Being one of two or more considered individually; every: Each person cast a vote. My technique improved with each lesson.
Every one of a group considered individually; each one.
For or to each one; apiece: ten cents each.
[Middle English ech, from Old English ǣlc; see līk- in the Appendix of Indo-European roots.]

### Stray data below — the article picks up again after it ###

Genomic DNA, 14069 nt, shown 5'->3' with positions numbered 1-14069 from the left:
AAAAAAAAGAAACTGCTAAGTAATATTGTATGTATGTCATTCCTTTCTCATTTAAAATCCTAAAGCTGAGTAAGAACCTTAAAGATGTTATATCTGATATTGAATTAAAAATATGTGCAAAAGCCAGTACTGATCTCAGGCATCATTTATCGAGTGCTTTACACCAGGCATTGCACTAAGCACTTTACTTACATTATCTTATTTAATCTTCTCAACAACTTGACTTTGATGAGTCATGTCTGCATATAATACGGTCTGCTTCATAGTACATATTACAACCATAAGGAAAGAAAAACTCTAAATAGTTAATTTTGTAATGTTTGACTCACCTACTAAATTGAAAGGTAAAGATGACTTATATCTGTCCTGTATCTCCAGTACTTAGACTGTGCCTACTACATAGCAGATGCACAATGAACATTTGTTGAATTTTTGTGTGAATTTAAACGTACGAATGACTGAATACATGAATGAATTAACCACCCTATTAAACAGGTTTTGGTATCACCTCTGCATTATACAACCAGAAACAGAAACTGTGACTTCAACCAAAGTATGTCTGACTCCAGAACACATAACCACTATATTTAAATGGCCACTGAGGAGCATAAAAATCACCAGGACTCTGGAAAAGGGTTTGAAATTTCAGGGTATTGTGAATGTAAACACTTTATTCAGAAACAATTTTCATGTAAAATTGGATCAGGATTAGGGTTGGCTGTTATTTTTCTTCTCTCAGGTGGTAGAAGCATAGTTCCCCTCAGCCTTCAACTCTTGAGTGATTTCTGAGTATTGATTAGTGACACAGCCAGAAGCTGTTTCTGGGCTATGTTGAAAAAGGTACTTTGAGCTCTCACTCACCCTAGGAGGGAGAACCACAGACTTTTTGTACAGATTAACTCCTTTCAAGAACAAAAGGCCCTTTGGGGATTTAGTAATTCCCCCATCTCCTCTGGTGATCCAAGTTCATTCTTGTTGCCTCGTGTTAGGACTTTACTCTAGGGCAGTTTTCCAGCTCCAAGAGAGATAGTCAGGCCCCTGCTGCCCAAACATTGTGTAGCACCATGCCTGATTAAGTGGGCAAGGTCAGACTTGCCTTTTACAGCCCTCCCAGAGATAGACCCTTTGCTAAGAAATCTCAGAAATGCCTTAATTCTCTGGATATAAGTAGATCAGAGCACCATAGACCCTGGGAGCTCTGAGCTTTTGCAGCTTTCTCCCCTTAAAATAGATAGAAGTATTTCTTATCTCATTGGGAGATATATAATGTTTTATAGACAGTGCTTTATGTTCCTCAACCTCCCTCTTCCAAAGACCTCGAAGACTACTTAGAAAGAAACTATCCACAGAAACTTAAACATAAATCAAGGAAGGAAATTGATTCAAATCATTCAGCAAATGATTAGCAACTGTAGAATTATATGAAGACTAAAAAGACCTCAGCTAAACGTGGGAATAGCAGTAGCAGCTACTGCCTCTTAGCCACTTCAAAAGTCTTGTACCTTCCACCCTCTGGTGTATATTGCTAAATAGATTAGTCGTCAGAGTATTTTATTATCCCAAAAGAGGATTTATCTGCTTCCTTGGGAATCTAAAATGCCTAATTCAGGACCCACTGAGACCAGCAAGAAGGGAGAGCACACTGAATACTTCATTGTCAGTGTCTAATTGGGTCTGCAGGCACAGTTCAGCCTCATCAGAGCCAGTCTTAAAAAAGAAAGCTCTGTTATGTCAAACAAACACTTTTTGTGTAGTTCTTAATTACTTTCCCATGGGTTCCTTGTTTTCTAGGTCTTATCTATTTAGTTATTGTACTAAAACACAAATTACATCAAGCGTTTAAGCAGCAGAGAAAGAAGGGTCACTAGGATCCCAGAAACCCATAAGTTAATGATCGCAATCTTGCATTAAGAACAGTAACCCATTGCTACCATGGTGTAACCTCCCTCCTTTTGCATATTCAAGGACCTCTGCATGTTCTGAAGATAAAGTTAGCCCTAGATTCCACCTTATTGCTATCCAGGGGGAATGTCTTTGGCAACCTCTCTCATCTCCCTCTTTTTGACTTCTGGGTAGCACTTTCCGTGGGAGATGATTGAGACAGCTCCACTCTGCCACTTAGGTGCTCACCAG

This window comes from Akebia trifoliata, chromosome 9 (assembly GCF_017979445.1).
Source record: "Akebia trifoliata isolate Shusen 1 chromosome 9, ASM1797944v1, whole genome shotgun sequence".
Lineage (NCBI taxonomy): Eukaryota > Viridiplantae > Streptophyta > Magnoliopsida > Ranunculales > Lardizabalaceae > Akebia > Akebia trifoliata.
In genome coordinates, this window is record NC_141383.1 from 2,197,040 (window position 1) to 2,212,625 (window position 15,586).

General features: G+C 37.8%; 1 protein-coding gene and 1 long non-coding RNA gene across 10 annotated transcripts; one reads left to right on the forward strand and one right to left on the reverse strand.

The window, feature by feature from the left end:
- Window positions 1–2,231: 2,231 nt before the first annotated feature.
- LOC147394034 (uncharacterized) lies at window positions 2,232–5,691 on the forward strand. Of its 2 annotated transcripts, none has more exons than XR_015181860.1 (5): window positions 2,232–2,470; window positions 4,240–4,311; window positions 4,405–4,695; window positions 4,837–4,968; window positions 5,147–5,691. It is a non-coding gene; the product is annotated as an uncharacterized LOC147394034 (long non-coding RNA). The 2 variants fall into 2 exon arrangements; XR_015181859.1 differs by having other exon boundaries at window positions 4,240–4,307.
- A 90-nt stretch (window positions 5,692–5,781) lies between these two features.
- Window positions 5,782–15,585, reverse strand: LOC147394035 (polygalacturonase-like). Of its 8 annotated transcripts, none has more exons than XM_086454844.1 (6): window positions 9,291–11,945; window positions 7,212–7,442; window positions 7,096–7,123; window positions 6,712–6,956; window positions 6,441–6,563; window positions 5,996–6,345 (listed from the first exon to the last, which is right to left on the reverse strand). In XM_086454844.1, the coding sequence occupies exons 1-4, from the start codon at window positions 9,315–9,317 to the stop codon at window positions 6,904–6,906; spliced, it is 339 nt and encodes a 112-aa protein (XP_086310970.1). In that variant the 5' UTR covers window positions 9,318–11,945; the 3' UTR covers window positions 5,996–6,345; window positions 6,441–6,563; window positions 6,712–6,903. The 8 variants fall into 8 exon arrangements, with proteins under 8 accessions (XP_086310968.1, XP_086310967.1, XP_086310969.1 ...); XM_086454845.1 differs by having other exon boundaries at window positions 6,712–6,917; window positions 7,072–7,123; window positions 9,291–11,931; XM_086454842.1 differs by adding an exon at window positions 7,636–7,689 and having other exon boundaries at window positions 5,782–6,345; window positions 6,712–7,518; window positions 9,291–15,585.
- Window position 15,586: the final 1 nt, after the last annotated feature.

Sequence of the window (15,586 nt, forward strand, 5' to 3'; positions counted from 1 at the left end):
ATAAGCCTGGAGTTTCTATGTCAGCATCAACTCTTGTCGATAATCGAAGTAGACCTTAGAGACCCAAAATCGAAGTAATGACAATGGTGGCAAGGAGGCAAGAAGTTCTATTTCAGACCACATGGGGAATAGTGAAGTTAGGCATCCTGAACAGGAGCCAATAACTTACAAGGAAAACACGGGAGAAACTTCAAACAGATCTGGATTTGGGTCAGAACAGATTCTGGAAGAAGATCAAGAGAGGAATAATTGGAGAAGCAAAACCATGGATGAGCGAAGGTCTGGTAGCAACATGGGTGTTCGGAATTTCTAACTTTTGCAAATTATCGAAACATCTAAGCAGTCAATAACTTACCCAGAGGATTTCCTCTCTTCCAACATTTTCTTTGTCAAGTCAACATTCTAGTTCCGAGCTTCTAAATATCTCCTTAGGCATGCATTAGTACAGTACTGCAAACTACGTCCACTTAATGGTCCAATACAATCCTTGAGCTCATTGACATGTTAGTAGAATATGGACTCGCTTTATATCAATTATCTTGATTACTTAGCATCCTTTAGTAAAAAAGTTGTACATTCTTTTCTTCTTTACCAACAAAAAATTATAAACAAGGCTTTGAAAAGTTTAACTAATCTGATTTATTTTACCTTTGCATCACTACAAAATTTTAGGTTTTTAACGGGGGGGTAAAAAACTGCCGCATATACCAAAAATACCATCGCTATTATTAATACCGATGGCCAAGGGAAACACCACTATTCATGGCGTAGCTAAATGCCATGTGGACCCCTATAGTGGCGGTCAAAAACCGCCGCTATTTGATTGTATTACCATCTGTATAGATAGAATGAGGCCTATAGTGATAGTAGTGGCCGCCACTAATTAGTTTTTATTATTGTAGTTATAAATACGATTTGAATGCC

Usage Note: In standard usage, the subject of a sentence beginning with each is grammatically singular, and so the verb and following pronouns must be singular: Each of the apartments has (not have) its (not their) own private entrance (not entrances). When each follows a plural subject, however, the verb and subsequent pronouns remain plural: The apartments each have their own private entrances (not has its own private entrance). When each follows the verb, it has been traditionally considered acceptable to say either The boys have each their own bike or The boys have each his own bike, though both of these (and especially the latter) are likely to seem stilted in comparison to The boys each have their own bike or The boys each have their own bikes. · The expression each and every is likewise followed by a singular verb and singular pronoun: Each and every driver knows (not know) what his or her (not their) job is to be. This expression is sometimes criticized as redundant, and so it is, but it emphasizes both the universality and individuality of the collection being discussed, much like every single one. See Usage Notes at every, they.
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